When the careers for players like De’Andre Hunter and Jarrett Culver are long over, when they look back at the scrapbook of their basketball lives, they will more than likely see photos of draft night.
And they’ll have the same reaction.
“Why did I have that hat on?”
It’ll be a fair question.
A plea to the NBA: Going forward, do everyone a favor and let common sense prevail.
The NBA has some fairly strict rules that get followed on trades, and there are a lot of reasons why trades that were agreed to in recent days can’t be executed until the new league year starts on July 6. It’s why Anthony Davis is still a member of the New Orleans Pelicans. While everyone believes he is a Laker, he really is still a Pelican and will be until his trade to Los Angeles can become official in a couple weeks.
But since everyone knows the trades are happening, why pretend otherwise?
The draft — a five-plus-hour ordeal on Thursday night — had so many great moments with players crying, rejoicing for college teammates, and so many confusing moments as well. Hunter was talking about joining the Atlanta Hawks while wearing a Lakers hat. Culver is going to Minnesota, and wore a Phoenix hat when he walked across the stage.
This went on all night long. Guys were getting traded left and right, and very few of the deals could be officially announced — or even spoken about by teams — because they aren’t “finalized” yet.
“It’s a little weird,” Hunter said.
It’s a domino effect, too. The Lakers-Pelicans trade affects certain other deals, like the Pelicans-Hawks trade, and so on, and so on. Not having a mechanism in place for these trades to be done on draft night — or even the ability to pretend that they’re done — not only can be confusing for fans, but it even can deny some players their ideal welcome-to-the-NBA moment as well.
After all, they’ll never be drafted again.
“It’s kind of different,” Culver said. “I’m just happy to be in the NBA and have this opportunity. It’s a lot of work to be done. So wherever I end up, I’ve got to stay true to myself and give whatever team I’m playing for everything I’ve got.”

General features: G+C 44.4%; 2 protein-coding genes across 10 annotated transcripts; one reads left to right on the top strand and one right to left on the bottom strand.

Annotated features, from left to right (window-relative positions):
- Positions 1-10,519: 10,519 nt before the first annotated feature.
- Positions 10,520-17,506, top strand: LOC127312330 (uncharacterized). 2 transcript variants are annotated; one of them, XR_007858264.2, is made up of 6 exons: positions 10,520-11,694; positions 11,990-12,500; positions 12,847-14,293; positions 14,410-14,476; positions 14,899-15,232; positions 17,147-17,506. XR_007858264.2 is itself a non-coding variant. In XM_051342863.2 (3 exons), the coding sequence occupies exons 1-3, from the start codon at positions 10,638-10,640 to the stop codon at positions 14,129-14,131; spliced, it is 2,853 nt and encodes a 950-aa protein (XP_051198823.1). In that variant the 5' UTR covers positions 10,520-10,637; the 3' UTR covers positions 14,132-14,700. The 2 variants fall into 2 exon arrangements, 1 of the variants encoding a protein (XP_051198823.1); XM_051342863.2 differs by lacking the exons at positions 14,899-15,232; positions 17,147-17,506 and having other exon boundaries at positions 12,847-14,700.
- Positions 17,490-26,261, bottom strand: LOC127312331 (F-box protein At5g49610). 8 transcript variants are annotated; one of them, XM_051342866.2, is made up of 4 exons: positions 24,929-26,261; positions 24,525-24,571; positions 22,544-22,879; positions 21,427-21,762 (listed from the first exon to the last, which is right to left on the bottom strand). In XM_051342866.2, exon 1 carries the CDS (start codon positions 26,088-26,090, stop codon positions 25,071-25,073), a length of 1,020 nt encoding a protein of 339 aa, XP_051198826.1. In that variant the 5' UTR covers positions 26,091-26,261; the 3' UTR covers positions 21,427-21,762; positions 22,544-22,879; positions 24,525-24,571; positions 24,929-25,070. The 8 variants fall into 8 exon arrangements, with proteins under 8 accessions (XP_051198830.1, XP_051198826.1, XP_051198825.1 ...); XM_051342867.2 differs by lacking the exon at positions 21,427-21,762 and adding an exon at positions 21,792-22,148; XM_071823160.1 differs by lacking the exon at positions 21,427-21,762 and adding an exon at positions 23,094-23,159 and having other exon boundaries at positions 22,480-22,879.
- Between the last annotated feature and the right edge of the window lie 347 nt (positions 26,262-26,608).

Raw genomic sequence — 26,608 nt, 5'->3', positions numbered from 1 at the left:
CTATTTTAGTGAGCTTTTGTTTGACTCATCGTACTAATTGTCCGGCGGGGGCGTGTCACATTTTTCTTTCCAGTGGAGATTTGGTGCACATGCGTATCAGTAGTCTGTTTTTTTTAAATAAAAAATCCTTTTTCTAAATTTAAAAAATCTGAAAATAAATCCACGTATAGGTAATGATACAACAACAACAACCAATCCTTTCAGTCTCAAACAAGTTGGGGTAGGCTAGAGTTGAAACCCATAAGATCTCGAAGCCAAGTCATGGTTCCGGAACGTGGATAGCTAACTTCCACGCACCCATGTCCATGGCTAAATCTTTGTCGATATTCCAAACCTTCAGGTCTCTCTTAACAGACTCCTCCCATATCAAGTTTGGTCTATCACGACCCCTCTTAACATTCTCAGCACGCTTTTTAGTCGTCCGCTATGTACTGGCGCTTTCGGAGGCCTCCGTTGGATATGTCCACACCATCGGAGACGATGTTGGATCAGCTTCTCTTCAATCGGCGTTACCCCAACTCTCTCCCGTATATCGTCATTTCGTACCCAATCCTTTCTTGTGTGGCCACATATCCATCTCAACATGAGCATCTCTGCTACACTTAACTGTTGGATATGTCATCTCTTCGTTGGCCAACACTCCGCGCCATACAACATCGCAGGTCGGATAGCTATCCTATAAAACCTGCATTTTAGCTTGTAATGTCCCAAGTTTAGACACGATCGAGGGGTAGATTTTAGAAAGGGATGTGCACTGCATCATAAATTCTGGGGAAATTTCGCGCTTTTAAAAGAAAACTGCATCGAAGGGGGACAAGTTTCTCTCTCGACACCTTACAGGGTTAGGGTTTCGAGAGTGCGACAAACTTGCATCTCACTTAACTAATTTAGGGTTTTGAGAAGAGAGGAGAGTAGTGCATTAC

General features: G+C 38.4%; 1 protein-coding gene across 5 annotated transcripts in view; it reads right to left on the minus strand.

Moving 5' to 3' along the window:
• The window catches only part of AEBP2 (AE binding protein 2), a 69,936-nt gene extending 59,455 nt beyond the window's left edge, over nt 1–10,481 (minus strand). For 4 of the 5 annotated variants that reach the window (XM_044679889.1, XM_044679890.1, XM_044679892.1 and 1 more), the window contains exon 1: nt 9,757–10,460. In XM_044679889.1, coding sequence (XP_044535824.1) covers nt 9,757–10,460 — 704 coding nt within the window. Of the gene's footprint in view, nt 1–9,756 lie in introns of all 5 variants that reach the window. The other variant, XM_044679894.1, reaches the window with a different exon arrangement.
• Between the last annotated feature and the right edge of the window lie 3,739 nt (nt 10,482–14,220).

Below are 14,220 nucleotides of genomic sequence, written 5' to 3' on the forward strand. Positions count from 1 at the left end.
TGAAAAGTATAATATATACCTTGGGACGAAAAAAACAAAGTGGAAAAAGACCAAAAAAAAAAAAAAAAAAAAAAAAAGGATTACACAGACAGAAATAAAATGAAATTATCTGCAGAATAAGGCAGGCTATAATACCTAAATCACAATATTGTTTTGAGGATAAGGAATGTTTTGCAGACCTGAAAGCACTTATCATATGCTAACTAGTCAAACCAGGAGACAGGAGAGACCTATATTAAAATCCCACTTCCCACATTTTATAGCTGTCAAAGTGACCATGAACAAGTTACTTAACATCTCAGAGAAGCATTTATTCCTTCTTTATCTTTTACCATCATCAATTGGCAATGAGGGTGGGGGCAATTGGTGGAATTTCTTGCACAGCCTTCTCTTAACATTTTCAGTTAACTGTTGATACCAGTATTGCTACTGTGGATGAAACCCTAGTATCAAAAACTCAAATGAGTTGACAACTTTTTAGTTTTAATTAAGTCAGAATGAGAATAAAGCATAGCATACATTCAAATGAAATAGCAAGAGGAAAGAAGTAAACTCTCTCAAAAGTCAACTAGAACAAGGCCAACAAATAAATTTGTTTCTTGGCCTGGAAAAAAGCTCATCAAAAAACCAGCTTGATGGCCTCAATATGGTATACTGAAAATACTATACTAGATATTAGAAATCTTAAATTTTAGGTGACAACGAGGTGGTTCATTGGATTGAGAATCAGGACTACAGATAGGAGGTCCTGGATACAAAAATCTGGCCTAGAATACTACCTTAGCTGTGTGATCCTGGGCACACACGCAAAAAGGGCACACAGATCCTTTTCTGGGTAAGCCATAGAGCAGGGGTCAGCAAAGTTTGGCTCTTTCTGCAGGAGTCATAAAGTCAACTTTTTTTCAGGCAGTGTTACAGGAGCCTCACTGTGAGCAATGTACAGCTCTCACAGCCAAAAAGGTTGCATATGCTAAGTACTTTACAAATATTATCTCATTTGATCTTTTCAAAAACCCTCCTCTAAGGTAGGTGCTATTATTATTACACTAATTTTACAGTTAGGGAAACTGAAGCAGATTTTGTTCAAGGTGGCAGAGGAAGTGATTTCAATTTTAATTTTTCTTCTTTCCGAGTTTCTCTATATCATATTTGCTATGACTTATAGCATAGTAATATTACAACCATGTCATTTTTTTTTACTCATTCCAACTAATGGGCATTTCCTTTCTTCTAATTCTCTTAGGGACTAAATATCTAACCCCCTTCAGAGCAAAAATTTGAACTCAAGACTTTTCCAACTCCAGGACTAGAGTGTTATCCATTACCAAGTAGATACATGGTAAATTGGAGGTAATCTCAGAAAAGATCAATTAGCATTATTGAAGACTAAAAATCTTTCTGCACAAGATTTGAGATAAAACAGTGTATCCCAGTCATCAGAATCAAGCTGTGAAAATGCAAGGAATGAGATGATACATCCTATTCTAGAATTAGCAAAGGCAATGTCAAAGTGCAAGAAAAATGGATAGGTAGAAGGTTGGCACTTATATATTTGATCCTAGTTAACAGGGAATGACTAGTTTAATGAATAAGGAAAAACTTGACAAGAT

What makes this worse is that it isn’t just affecting draft night.
There are summer leagues starting in Sacramento and Salt Lake City on July 1, and then the full-scale NBA Summer League starts in Las Vegas on July 5. Miami is playing in the Sacramento league, and it would have been a nice perk for former Stanford forward KZ Okpala — California born and raised, went to college there as well, an All-Pac-12 player last season — to get his first taste of pro ball in his home state.
Okpala is going to be a member of the Heat, but not until July 6 and long after the start of summer play. He’s not alone. Plenty of other hopefuls around the league will be in the same boat.
Okpala is a second-rounder who will wind up in Miami through trades with Phoenix and Indiana. He will likely face an uphill fight to make Miami’s opening-night roster, and now he misses out on an opportunity to impress the Heat brass because he will not be able to play in any of the three summer games in Sacramento and probably the team’s opener in Las Vegas — at minimum.
“That’s the way it goes in the game today,” said Heat President Pat Riley, speaking generically about because by league rule he couldn’t talk about Okpala since he isn’t actually on Miami’s roster yet.
A solution would be to push back the start of summer leagues, to avoid things like this happening in the future. But that will take cooperation from television partners, as well as the teams, since the later summer goes the less downtime there will be before the beginning of training camps.
Making a change like that won’t be easy.
And that won’t address the issues on draft night either. So maybe in 2020, let’s start small and give players the right hat.
“I don’t necessarily know what I’m going to do with it,” Hunter said of his L.A. cap. “Probably give it to a Lakers fan. Have them wear it.”
Tim Reynolds is a national basketball writer for The Associated Press. Write to him at treynoldsap.org
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